The Hashemite Kingdom of Jordan has a very nearly indescribable beauty. Certainly it can’t be condensed to words like ‘arid’, ‘desolate’, or any of the infinitude of words one might use to describe a desert land. This country has been also been blessed with lush farmlands, a (very) few forests, rivers, and marshlands as well as the majestically stunning deserts. Far better pens than mine have tried. The late King Hussein said, “Jordan has a strange, haunting beauty and a sense of timelessness. Dotted with the ruins of empires once great, it is the last resort of yesterday in the world of tomorrow. I love every inch of it.”
I had the very distinct pleasure of hiking a short distance in Wadi Numira recently. The cool clear waters of the stream were refreshing as they wended through an imposing siq. The solid, rosy stone of the mountains rose imposingly, at times nearly cutting off the light of the sun. I was moved and overwhelmed by the work of Nature. Thanks to the erosive nature of the ever-moving water I could see millions of years of sedimentary deposits; solid stone overlaying tiny gravel again and again. The tenacity of nature was on display at every turn. Seeds caught in crevices, high up in the stone walls, took root and sprang to life as orchids, palms, and many others.
It seems impossible that anyone could visit this area and not be impressed by its natural wonder. Sadly, this exquisite display does very little to dampen the enthusiasm of the average Jordanian for dumping his trash when he is finished with his recreation and leaves it behind until next visit.
The ever-present plastic shopping bags, food containers, water bottles
and even the odd piece of clothing and shoes litter the ground and the streams. Oh, the shopping bags! The tiniest item purchased in a shop absolutely must be wrapped in a bag, which is immediately tossed upon leaving the shop and goes flying through the air. They are snagged in trees, on utility wires and everywhere you can see. From time to time, one flies into my balcony. I see them flying through the air so much that I’ve designated the plastic bag as “the national bird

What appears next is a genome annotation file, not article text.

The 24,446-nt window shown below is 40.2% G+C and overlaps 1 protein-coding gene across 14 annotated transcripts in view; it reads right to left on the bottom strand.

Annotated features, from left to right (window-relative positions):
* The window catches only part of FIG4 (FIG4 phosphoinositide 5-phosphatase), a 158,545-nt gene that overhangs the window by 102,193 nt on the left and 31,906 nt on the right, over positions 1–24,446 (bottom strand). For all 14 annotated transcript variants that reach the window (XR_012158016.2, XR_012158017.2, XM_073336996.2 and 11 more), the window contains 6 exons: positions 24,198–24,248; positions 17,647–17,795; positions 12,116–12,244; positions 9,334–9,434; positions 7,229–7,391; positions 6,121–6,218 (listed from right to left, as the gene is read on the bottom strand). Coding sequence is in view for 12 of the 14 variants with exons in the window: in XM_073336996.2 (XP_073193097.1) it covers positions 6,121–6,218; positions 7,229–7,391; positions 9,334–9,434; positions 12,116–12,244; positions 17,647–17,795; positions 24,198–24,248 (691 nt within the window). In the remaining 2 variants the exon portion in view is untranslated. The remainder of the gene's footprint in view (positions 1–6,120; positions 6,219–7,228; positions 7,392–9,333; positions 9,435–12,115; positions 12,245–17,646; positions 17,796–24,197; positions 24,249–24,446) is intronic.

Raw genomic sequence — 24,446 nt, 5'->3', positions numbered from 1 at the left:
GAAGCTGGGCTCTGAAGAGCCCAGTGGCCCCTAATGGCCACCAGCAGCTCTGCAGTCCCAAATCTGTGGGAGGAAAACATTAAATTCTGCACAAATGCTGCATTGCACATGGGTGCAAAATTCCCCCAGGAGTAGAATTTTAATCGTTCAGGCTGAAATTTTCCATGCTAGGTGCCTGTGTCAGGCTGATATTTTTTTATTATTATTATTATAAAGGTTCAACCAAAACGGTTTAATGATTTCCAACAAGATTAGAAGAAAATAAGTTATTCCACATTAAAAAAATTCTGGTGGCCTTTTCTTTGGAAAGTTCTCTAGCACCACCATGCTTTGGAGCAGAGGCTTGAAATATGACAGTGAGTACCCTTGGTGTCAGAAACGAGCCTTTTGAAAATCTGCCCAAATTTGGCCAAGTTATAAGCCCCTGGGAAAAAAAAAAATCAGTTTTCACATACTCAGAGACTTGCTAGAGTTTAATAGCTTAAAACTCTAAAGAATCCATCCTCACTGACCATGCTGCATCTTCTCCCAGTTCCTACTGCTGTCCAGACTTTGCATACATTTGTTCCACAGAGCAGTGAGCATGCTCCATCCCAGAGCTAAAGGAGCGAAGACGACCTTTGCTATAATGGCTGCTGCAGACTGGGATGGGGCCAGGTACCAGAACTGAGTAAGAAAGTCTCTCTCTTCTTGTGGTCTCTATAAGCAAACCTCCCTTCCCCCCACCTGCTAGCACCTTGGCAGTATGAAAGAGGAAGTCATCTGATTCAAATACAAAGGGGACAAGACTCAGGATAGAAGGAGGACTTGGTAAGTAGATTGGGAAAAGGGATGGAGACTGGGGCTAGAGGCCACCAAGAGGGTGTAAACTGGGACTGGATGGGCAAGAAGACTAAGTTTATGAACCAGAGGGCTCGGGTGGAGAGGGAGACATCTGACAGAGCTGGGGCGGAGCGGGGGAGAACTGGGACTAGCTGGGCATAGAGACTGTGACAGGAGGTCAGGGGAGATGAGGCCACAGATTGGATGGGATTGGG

of Jordan”. The national bird is quite colorful, ranging from black right through to red, yellow, and green. It’s quite sad that the “national bird” has been allowed to multiply in such massive numbers.
Littering seems, to these foreign eyes at least, to be a national pastime. I see it every day when I leave my flat. People park their cars and dump cigarette packets, coffee cups, and other assorted trash that accumulated in the car onto the street for the street sweepers to come along and collect it. Driving in the streets, one is treated to the sight of all manner of trash being thrown from the windows. Over the years, I’ve asked people about it. “Why do you throw your trash on the ground?” I’ve yet to get an answer that is either definitive or acceptable.
We host around 8 million visitors each year. There should be a national embarrassment at the way our environment is trashed. We should be horrified by the number of birds and animals, of which we have very few, are sickened and killed by the pollution.
How does a society in which littering has become so ingrained reverse that trend and take pride in the beauty with which we have been blessed? Each and every one of us should treasure the history of one of the oldest civilizations on earth.